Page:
British Columbia woos LNG investment with low taxes

PUBLISHED : Saturday, 10 May, 2014, 1:20am
UPDATED : Saturday, 10 May, 2014, 4:14am


The head of Canada's British Columbia province vowed to offer a more competitive tax regime than Australia to attract investment to build liquefied natural gas (LNG) exports in projects targeting rising demand from the mainland.

Christy Clark, the premier of Canada's westernmost province, said her government is also working with trade unions and educators to provide training for local people to manage wage inflation should a construction boom be realised in multibillion-US-dollar gas projects.

"We will be very competitive, we will certainly be more competitive than Australia," she said yesterday in response to a question about the province's LNG tax regime, as she concluded a week-long mission in Asia to encourage more investment in her province.

Sharp wage increases resulting from Australia's resources boom saw some firms give up building onshore LNG facilities or switch to cheaper offshore facilities.

British Columbia, a latecomer in the LNG export industry which has attracted 14 export project proposals, is also competing with the United States where 30 projects have been proposed. They will also compete with Russia and Central Asia that have proposed to export gas to the mainland.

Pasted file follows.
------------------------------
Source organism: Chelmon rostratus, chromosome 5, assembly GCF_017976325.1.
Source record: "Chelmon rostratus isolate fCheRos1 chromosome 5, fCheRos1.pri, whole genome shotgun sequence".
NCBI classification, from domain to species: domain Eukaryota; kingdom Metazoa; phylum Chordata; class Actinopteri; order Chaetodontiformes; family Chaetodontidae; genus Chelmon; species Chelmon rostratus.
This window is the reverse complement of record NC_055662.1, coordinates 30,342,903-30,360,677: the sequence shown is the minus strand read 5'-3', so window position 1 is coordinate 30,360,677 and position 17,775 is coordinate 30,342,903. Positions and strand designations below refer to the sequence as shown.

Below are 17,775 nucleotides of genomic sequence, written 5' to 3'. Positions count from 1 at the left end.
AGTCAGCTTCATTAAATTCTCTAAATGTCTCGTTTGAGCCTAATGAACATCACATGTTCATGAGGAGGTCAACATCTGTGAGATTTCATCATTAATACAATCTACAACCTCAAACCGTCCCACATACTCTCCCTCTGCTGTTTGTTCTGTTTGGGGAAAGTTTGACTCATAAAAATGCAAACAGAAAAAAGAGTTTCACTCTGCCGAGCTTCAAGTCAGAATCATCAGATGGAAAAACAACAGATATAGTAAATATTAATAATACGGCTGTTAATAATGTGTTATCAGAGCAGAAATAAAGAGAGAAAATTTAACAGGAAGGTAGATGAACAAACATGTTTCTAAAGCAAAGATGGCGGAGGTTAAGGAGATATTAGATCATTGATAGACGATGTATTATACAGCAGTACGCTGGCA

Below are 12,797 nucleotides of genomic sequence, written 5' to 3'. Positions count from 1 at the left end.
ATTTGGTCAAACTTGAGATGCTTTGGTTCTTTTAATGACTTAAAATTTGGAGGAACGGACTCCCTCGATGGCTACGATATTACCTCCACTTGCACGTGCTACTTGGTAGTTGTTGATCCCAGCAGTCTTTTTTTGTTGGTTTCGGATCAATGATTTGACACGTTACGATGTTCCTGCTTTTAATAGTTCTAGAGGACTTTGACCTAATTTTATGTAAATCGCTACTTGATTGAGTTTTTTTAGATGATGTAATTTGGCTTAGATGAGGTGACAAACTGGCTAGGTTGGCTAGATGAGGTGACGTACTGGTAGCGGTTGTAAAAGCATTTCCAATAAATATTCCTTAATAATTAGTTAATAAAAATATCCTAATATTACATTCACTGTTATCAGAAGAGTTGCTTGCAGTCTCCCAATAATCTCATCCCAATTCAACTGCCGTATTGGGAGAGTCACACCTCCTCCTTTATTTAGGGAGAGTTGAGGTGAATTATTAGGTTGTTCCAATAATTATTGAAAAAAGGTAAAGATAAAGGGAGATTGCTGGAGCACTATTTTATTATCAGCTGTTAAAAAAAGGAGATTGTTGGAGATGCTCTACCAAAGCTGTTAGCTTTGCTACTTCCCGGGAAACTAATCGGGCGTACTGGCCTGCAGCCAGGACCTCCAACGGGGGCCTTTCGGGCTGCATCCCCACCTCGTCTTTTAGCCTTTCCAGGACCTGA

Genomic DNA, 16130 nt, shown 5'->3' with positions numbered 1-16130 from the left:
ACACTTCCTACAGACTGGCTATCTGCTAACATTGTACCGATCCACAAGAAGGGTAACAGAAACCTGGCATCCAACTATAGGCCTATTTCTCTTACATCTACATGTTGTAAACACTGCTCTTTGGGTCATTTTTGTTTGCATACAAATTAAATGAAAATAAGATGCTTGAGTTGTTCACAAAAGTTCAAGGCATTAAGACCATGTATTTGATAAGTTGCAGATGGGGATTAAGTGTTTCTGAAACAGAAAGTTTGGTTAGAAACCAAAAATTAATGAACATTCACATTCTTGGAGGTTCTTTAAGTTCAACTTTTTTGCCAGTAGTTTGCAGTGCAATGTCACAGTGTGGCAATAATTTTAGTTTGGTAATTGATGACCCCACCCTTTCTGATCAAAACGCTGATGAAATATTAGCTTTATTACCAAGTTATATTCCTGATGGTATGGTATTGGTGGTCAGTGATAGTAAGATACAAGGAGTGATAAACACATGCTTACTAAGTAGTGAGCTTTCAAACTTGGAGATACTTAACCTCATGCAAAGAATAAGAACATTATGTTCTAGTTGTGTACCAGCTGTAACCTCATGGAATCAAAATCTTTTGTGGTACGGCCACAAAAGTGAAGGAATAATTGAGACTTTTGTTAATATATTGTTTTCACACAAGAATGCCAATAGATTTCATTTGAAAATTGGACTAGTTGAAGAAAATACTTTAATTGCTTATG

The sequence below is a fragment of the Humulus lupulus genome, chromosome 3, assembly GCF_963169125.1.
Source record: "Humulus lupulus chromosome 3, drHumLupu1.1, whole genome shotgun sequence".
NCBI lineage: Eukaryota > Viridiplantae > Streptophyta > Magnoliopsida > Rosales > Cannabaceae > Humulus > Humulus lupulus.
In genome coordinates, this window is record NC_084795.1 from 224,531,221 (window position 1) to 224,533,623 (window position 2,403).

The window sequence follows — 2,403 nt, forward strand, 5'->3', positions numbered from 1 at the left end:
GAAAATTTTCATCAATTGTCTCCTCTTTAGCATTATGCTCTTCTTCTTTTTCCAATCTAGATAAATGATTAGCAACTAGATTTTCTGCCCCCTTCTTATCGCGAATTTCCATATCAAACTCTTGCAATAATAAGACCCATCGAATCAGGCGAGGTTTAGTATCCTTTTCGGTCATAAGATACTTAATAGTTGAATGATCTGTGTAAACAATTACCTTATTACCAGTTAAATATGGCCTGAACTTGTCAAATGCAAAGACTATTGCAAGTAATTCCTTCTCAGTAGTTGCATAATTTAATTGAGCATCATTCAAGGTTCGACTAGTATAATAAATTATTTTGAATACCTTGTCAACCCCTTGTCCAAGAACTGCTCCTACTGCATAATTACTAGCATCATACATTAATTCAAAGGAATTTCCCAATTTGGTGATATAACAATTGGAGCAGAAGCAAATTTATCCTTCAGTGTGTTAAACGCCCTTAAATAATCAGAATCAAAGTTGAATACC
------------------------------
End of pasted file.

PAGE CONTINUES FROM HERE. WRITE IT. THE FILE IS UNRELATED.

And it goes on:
Clark said a tax rate has been settled with proponents of facilities to chill, compress and liquefy gas in British Columbia, which is then shipped by specially-built tankers across the Pacific to Asia.

Project proponents - including mainland state-backed oil and gas giants - have invested more than US$8 billion on upstream gas exploration and production in interior regions of the province, including construction of pipelines to send the gas to proposed processing facilities.


In February, the province said in its budget that LNG export plants will be subject to an initial tax rate of 1.5 per cent on profits. It rises to as high as 7 per cent later after the plants fully recover their construction costs.

Clark said a tax rate has been settled with project proponents, but she declined to divulge the details saying she is bound by non-disclosure agreements.

"The LNG tax is just one part of the whole economics of this ... there [are also] royalties, corporate income tax, environmental compliance costs," she said. "We are working out the total burden of government costs."

The final tax rate will be legislated in autumn and Clark's government aims to complete signing project development agreements by the end of November. "It's urgent that we get these details wrapped up," she said.